Michael Mauboussin (who was also interviewed HERE recently) mentioned this story as a great example of focusing on process over outcome.
Link to article: In Slalom, Mikaela Shiffrin Zips to Bottom and Reaches the Pinnacle
KRASNAYA POLYANA, Russia — Mikaela Shiffrin, the 18-year-old wunderkind of ski racing, is a product of a countercultural movement in American youth sports, an initiative of parents who encourage their children to focus on the process of athletic achievement instead of the results. In theory, both the journey and the destination are enhanced.
Shiffrin, the most precocious ski racer the United States has produced, believed and preached the doctrine, even as she became the youngest slalom world champion a year ago.
Then, on Friday night, Shiffrin skied to a commanding lead at the halfway point of the women’s Olympic slalom competition. The gold medal was hers to lose. Riding the chairlift for the second run, which would complete her coronation as ski racing’s newest queen, Shiffrin started to cry.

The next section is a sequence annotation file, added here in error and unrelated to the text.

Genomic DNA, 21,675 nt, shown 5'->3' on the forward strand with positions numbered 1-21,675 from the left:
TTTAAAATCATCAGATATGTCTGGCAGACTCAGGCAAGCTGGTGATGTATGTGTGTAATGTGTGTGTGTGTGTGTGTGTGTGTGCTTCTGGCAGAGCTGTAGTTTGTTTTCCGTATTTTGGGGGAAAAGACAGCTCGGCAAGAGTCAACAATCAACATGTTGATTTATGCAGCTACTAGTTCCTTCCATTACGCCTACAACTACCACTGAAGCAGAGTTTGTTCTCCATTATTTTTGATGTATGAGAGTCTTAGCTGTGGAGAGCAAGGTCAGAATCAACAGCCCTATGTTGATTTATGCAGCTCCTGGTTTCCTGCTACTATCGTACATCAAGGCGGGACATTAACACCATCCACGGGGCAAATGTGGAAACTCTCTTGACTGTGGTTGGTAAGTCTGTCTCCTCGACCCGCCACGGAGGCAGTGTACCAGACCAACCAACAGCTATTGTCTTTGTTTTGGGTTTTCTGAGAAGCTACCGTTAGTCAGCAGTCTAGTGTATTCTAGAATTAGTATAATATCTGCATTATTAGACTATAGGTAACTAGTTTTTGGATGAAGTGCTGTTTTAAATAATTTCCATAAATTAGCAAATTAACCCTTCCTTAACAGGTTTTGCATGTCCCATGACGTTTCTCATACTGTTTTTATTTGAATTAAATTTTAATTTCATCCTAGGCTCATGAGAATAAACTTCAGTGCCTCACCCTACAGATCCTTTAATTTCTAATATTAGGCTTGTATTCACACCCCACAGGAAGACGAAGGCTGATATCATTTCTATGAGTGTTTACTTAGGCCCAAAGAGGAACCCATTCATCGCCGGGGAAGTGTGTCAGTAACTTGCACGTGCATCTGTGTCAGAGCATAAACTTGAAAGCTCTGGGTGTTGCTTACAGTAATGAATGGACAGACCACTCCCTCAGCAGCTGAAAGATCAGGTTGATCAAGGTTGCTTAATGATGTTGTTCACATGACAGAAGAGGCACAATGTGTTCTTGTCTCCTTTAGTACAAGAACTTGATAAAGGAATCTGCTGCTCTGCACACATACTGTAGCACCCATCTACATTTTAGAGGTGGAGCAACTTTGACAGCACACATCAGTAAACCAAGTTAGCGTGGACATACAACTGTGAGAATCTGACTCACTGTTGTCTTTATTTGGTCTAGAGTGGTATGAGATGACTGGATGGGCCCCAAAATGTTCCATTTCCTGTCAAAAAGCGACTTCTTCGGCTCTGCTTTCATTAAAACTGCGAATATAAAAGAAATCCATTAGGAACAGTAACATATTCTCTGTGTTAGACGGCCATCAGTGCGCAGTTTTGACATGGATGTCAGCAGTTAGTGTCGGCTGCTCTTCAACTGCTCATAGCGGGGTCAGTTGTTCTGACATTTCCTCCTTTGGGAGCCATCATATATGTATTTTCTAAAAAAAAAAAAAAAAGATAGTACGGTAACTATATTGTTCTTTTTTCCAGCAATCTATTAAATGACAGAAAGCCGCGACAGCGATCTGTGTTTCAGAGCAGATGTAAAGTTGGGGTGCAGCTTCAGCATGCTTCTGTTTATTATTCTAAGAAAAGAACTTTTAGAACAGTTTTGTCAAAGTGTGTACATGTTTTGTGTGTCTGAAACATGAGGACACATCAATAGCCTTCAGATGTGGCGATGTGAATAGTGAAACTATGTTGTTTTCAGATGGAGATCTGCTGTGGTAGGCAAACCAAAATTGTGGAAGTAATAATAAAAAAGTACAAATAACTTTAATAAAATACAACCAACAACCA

“I might actually be an Olympic champion,” she gasped.
Minutes later, roaring down the racecourse, she could not get the gold medal out of her mind. Shiffrin was on the verge of crashing, one ski airborne, her arms flailing.
Her coach was sure the race was lost. Her mother wondered if she would have a heart attack. The racer relied on the process.
“I’ve made that recovery in practice a hundred times, if not more,” Shiffrin said later. “So I said, ‘You know what to do — charge back into the course.’ ”
About 25 rapid and nearly flawless turns later, Shiffrin sped past the finish line to become the youngest Olympic slalom champion. She is the first American to win the event in 42 years.
“You can create your own miracle,” Shiffrin said when the gold medal was on a sash draped around her neck. “But you do it by never looking past all the little steps along the way.”